Public\Courses\2241\2011\Tutorial Base Materials\Week 3 Manipulating Terrain
2. Create a rectangle that is 4000 m long by 3000 m tall. Move the
rectangle to a place on the landform that you find topographically or
contextually interesting.
3. Drape points over the RhinoTerrain landform within the rectangle.
4. So the points you created are more easily visible, adjust the way that
Rhino displays points in the Shaded Viewport.
5. Grasshopper is a plugin for Rhino that allows you to link several
different operations and commands together in a process or
flow chart (called “Spaghetti Wiring” to Grasshopper users). By
incorporating numeric sliders and automatically recalculating
solutions, Grasshopper allows you to design parametrically in Rhino.
That is, unlike Rhino’s native capabilities, which almost always
require you to remodel something in order to edit it, Grasshopper
enables an endless number of permutations, and does so quickly. For
more information on Grasshopper, see the PDF manuals in the 2241
folder on Goliath. Open Grasshopper.
6. Attractor-based simulation:
i. Open “Week 3 - basic attractor.gh”
ii. Follow the notes on the yellow stickies to adjust the
Rectangle (Curve menu > Rectangle > Corner to Corner)
DrapePt, Set Spacing=5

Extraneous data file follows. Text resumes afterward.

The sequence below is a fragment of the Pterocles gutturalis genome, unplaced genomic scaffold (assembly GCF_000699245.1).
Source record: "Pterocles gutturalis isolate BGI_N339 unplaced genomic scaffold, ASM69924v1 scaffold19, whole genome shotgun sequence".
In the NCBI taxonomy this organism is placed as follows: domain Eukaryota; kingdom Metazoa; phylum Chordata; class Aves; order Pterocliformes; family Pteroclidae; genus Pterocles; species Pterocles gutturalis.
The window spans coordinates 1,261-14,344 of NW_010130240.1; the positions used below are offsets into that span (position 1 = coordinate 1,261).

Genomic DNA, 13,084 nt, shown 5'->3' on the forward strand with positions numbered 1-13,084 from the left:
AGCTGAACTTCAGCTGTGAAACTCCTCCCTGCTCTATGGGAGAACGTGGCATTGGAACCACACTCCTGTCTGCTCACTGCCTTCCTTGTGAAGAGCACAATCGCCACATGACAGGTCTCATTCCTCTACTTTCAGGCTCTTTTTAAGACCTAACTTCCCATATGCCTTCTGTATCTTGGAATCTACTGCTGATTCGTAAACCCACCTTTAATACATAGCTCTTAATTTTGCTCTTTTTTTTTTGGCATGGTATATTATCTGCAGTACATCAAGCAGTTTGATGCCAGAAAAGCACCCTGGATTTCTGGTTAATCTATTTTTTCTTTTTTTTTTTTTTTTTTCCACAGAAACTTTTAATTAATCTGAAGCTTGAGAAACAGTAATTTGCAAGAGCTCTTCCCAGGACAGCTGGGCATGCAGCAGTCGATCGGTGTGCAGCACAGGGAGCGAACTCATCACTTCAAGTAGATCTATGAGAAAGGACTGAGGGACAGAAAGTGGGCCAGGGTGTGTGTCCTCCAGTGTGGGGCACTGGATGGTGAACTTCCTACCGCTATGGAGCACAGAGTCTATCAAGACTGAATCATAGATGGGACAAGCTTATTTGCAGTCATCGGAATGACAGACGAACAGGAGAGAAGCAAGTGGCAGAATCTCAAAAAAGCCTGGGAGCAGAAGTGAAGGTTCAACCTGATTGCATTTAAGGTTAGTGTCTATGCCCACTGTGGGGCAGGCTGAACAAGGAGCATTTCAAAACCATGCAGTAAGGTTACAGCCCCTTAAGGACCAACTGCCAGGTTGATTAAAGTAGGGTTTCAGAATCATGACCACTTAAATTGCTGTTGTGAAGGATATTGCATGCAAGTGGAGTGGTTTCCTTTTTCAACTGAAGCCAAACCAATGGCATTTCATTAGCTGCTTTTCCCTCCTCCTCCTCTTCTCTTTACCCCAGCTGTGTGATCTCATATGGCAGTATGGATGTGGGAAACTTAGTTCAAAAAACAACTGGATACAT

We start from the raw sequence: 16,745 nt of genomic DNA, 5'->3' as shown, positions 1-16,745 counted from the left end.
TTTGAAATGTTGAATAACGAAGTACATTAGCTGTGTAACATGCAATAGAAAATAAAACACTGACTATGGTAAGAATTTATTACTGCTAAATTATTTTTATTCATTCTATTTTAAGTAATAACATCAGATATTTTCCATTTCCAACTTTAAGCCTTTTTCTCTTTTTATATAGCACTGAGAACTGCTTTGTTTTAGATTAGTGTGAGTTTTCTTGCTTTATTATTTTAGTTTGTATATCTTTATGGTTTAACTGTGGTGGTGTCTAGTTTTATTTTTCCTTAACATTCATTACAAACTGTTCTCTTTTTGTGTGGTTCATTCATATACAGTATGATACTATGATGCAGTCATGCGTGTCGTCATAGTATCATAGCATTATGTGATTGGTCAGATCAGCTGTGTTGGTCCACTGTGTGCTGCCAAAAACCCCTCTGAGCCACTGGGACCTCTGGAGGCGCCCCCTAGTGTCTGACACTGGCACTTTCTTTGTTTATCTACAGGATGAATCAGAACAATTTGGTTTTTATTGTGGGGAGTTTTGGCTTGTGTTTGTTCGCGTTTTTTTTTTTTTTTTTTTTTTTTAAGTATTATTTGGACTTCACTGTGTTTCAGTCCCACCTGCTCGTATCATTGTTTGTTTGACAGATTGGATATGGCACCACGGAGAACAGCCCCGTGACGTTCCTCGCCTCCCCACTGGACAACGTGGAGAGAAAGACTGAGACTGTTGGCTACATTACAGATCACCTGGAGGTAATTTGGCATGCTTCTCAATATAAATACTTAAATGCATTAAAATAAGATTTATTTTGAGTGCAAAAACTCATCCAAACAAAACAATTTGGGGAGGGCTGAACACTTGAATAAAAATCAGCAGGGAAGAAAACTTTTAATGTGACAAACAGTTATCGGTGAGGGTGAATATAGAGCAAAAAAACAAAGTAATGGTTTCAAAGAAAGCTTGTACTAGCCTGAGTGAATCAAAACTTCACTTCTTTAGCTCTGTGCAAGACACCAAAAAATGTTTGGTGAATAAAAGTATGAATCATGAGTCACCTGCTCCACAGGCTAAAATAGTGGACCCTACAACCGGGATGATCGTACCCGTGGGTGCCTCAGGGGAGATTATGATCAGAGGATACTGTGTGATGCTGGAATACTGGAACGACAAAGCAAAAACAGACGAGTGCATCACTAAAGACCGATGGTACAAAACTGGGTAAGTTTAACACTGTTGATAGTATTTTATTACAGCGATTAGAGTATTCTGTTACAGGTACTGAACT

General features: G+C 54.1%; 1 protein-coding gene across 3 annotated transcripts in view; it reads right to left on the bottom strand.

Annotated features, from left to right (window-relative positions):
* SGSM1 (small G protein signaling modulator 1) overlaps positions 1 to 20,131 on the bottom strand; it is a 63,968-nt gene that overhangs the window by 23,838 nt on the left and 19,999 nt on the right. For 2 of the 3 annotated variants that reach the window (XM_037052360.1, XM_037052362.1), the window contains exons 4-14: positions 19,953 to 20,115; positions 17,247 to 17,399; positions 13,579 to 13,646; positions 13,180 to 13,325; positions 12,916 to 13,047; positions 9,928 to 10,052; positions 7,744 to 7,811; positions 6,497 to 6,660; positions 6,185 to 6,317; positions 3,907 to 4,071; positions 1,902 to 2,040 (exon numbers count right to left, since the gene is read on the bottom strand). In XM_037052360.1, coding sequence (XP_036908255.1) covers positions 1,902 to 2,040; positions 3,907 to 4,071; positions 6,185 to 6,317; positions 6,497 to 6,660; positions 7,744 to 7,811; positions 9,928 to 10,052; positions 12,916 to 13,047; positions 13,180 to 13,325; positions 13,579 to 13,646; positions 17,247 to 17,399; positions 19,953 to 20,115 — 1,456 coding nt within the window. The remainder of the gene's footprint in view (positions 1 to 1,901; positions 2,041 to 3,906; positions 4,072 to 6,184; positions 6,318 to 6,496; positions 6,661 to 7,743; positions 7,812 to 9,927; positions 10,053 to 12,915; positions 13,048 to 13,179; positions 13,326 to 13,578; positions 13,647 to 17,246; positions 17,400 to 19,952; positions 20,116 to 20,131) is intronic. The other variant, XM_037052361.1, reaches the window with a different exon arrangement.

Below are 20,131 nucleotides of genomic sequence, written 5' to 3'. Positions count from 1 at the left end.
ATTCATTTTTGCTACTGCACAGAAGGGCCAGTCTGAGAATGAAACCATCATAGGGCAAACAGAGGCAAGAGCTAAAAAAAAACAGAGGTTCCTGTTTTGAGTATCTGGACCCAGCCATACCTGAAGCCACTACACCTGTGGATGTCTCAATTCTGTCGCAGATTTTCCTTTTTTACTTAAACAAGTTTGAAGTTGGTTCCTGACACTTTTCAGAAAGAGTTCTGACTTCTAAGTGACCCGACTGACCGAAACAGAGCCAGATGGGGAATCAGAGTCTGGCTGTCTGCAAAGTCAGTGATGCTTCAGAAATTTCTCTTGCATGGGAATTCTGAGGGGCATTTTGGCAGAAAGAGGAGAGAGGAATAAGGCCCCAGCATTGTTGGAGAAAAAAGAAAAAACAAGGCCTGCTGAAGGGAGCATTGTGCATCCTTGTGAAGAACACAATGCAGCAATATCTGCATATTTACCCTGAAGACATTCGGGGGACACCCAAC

Tools > Options > Appearance > Advanced Settings > Shaded > Objects >
Points, set Point Style to ‘Solid Square” and Point Size to 1.
In Grasshopper: File > Open
1. Right click on the box that says Pt and Set Multiple Points, then
select the points you just made in the Rhino window
2. Right click the box that says Attractor 1 and Set One Point, then
select one of the points on the Point Attractors layer. You can move
this point around if you like by dragging it. (make sure to try moving
it up and down along the Z-axis as well)
3. Drag this slider to adjust the falloff radius around the attractor point
that affects how much of the surface is changed.
7. Patterning with Image Heightfields
i. Create a surface from an image in Rhino using Heightfield from
Image. Select one of the images on Goliath or use your own.
Use the rectangle you previously drew as a guide. Images for
heightfields work best when they are black and white, highcontrast (white forms a hill, black a valley). Blurry images
produce smoother results while sharper images produce
sharper landforms.
ii. Open “Week 3 - mesh plus surface addition.gh”
iii. Follow the notes on the yellow stickies
Heightfield (Surface menu > Heighfield from Image)
Sample Points: 500x500, Height: 100 inches, Interpolate Points
In Grasshopper: File > Open
In Grasshopper: File > Open
1. Right click on the box that says Pt and Set Multiple Points, then
select the points you just made in the Rhino window
2. Right click the box that says Srf and Set One Surface, then select the
surface you just made with Heightfield from Image
3. Drag this slider to adjust the multiplier for how intensely the
Heightfield from Image surface affects the original surface